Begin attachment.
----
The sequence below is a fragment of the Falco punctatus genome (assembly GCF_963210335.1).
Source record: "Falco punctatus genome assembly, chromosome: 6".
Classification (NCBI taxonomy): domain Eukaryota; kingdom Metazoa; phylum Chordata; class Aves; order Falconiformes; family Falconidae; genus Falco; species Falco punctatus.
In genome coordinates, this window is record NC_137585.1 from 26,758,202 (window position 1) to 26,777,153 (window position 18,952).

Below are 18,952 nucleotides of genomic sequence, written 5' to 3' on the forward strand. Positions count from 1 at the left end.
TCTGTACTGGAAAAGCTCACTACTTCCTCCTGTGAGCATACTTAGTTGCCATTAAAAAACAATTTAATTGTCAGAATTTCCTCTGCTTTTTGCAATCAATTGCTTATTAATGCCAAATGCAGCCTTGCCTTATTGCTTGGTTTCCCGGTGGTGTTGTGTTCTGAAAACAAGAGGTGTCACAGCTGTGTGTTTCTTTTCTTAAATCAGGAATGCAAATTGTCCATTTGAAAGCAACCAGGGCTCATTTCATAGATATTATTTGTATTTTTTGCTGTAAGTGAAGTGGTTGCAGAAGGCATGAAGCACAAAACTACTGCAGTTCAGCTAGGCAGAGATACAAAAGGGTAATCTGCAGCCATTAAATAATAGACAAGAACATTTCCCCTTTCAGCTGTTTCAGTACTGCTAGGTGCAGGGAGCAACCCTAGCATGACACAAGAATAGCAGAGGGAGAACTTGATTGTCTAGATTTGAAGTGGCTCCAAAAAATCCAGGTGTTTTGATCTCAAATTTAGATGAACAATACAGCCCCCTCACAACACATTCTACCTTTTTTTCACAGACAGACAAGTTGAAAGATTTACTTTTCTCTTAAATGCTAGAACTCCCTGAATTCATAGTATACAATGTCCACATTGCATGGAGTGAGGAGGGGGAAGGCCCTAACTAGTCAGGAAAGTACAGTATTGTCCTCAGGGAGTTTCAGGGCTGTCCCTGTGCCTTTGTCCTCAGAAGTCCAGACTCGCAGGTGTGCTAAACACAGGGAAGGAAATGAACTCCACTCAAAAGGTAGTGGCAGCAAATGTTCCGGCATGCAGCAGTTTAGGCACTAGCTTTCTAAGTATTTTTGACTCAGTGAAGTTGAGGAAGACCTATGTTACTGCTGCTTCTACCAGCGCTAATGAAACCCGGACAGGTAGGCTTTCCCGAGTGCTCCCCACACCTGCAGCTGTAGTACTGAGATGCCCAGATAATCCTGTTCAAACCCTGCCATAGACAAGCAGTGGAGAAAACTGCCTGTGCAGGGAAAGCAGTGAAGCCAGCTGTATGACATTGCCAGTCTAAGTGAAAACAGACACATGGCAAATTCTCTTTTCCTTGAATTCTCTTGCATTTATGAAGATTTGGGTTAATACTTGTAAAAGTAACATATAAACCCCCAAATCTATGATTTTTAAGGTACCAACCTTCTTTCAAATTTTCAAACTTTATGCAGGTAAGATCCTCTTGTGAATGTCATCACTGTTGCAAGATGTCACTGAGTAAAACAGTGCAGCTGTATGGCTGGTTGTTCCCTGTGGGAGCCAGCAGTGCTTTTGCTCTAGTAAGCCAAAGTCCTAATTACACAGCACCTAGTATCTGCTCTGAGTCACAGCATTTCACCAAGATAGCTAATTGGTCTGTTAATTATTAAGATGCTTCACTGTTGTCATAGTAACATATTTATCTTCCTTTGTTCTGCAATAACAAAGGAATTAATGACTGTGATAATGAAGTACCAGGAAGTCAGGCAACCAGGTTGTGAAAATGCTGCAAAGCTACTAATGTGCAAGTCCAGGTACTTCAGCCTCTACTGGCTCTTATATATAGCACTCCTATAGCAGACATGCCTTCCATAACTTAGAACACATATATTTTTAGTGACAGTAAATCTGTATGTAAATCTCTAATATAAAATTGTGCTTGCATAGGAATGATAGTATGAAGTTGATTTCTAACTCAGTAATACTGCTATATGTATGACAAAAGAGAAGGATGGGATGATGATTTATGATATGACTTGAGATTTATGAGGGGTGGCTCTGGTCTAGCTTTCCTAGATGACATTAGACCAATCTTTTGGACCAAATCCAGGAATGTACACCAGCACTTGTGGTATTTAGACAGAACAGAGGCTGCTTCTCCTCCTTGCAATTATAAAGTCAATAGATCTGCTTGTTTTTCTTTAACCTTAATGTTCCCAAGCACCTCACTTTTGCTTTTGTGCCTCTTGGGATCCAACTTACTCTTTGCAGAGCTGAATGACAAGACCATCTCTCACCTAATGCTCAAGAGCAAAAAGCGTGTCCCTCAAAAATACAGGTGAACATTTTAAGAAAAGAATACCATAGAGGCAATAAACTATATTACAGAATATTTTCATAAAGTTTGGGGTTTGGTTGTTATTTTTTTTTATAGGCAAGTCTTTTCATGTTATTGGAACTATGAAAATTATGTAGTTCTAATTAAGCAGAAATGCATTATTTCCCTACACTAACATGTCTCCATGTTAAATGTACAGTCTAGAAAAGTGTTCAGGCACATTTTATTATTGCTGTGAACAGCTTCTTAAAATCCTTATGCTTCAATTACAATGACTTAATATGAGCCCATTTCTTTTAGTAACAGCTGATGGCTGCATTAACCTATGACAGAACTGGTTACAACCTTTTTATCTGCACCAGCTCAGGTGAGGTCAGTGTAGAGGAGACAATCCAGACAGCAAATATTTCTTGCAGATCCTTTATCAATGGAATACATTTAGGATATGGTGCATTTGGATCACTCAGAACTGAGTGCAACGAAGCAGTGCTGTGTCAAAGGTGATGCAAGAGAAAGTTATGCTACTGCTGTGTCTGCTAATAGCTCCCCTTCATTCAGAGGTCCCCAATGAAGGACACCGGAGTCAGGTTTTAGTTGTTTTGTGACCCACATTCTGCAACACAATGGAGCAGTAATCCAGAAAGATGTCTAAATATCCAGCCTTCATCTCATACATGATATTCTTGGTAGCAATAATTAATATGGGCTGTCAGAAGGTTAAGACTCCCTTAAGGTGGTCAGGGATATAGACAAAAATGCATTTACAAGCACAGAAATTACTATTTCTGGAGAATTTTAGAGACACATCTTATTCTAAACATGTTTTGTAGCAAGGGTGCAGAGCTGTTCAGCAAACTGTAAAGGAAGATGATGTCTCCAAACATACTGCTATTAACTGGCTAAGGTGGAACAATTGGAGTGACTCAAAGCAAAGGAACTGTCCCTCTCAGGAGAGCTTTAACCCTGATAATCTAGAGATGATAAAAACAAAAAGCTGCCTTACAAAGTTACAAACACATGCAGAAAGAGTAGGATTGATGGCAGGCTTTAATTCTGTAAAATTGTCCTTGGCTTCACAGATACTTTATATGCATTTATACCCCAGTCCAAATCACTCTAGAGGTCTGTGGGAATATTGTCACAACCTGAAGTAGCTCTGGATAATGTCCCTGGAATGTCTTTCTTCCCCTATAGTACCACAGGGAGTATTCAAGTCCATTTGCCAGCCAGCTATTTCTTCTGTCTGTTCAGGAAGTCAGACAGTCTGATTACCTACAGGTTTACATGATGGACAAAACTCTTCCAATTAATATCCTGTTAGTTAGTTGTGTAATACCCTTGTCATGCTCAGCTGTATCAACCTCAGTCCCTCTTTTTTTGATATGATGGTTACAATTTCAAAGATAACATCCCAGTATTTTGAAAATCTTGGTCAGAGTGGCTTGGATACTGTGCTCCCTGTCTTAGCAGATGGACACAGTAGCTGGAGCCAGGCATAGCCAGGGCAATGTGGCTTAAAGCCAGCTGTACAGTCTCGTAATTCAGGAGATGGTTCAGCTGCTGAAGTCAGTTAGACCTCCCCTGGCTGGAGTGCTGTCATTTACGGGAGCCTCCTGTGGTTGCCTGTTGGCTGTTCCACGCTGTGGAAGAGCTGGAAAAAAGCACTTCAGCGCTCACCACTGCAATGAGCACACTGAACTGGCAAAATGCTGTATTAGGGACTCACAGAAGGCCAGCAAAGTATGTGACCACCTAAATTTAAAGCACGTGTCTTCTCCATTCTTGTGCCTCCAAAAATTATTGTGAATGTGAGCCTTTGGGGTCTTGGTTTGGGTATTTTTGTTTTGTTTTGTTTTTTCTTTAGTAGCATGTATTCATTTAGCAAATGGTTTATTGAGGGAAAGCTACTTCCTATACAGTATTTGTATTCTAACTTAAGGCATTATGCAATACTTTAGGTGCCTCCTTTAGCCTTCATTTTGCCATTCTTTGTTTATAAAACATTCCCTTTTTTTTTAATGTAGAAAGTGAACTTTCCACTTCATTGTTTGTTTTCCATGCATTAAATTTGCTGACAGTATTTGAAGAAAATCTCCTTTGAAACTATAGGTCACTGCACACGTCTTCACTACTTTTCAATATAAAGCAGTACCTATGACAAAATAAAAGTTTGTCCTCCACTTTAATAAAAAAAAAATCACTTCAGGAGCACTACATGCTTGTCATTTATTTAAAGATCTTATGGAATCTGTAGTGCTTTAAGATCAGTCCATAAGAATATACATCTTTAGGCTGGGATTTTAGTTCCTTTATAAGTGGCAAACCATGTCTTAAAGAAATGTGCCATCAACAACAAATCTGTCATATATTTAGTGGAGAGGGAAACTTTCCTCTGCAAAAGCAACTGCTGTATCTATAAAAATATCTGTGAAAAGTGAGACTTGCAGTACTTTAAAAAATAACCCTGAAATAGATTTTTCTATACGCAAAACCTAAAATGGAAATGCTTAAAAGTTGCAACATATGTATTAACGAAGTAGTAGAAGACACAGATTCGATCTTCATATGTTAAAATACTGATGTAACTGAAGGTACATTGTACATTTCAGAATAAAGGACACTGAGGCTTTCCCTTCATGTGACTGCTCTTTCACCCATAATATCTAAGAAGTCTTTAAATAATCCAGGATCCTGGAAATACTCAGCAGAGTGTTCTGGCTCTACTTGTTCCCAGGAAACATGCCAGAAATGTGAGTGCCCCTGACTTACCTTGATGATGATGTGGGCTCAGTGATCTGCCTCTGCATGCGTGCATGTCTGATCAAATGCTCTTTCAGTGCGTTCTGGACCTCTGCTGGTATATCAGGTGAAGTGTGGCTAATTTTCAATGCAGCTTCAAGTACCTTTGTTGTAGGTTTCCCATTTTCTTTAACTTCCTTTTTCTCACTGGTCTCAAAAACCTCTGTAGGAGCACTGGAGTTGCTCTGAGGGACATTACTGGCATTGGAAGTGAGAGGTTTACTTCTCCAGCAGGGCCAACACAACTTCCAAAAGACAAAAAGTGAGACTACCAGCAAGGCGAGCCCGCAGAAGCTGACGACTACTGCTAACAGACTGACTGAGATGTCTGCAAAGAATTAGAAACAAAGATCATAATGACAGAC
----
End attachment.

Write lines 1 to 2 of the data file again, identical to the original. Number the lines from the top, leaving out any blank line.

The sequence below is a fragment of the Falco punctatus genome (assembly GCF_963210335.1).
Source record: "Falco punctatus genome assembly, chromosome: 6".